Many experts in this field believe that Kiehl’s work will soon have a significant impact on the legal system. I often tell my students to expect a sea change, with a lot of ripple effects, when juries start responding. Here’s the reason:
Kiehl suspects that psychopathy arises from a brain deficit and could qualify as a severe mental illness. To his mind, expecting psychopaths to understand and control their actions is like expecting someone with dyslexia to ably read Faulkner.
“I liken it [psychopathy] to an emotional disorder with an adjunctive impulsivity problem,” he says. “With those two facets, in conjunction in the right environment, psychopaths develop an unstable lifestyle that often leads to criminal behavior. That’s why we work with them in a forensic population, because they’re potentially the most costly and self-defeating.”
If they think differently, Kiehl believes, then they must have different brain structures or modes of processing. This idea has support from his research. The psychopathic brain showed differences from a normal brain, especially in the paralimbic system.
“A number of studies show reduced responsivity in those circuits during emotional processing and moral decision-making,” says Kiehl. “Psychopaths have 5 to 10 percent reduced grey matter density in and around the limbic regions.”
If the amygdala fails to function properly, for example, the affected person can fixate on a reward or have a disturbed sense of emotional values. The wrong signals can be a factor in an impaired ability to respond to the threat of punishment, make clear moral judgments, and grasp emotional implications of behavior.
So, it’s possible that psychopaths fail to experience remorse, not because they are “bad” but because their brains process the world differently than normal people. They might be unable to fully appreciate their behavior and would thus have reduced incentive to guide it in prosocial ways. This does not mean that the brain deficit causes them to offend, but like an atrophied muscle, it offers weak deterrence at best.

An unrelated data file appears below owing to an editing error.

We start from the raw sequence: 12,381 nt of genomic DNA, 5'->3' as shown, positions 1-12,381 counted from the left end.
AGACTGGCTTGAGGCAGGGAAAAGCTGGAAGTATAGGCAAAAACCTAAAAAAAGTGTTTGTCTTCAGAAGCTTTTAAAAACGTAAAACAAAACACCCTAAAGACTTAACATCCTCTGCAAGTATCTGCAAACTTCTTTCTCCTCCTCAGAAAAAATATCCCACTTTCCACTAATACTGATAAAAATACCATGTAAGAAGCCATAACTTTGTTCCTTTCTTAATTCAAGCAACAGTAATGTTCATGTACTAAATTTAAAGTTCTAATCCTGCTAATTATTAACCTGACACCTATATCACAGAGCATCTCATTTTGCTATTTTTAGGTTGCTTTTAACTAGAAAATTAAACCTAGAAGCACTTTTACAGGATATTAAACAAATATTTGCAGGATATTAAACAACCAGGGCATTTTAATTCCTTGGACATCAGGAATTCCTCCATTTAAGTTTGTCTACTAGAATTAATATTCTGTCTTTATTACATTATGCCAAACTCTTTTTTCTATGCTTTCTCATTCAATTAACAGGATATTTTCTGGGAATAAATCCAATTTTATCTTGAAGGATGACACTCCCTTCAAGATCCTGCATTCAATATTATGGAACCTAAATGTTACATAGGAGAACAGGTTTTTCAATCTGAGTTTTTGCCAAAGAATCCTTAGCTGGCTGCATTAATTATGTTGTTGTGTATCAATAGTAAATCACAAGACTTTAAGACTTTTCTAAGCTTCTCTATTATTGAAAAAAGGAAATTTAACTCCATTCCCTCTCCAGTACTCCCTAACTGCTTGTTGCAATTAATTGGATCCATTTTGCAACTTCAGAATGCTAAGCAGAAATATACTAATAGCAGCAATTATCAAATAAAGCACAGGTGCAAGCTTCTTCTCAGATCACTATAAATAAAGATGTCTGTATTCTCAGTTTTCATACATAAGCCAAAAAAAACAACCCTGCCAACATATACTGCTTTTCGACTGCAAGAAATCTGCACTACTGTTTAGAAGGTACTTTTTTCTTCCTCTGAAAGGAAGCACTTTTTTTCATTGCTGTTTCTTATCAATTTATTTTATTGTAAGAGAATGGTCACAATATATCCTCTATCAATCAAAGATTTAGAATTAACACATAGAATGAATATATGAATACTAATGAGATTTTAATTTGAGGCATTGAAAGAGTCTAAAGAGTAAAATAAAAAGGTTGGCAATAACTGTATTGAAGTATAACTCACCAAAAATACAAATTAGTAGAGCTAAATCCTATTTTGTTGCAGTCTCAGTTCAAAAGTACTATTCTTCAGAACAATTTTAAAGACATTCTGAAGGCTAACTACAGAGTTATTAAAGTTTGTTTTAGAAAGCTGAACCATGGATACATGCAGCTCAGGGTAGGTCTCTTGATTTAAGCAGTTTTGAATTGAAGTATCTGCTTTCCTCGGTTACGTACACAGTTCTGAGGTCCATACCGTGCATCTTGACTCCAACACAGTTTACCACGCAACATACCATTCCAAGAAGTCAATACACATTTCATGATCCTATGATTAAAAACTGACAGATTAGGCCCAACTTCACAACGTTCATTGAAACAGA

The idea of placing psychopathy on the list of mitigating conditions is certainly controversial. In fact, it’s a bit scary, and there's plenty of resistance.
Critics point out that brain scan results are not definitive. Within this uncertainty lies the possibility that, even with a brain disorder, psychopaths can appreciate the wrongfulness of their actions. They can still control their behavior and could thus be morally and legally responsible. At the very least, they do understand that there are consequences.
To this notion, Kiehl responds, “I would draw the analogy to the IQ. An individual who suffers from a low IQ is not fully responsible and doesn’t have the same amount of free will as the rest of us. We’re showing that psychopaths have a low emotional IQ, and they are suffering from a similar type of thing.”
In addition to the impact for the courts, Kiehl also hopes that his team’s projects will assist those who work with juveniles at risk for developing psychopathy. Based on what he has seen so far, in terms of focused programs that reduce recidivism, “for every $10,000 invested in treatment, you save $70,000 in the next four-year period. Over the life of that offender, it’s millions of dollars.” He covers this fully in his book.
Kiehl is excited by the scientific advances and grateful for the enormous support he’s received, but he’s aware that there is “still a lot of work to be done.” You finish his book with the sense that if anyone has the drive and energy to effectively challenge centuries-old legal concepts about psychopathy, it is Kent Kiehl. His enthusiasm for his mission is palpable on every page.
The Psychopath Whisperer should be a mandatory text for every criminal law and criminology course.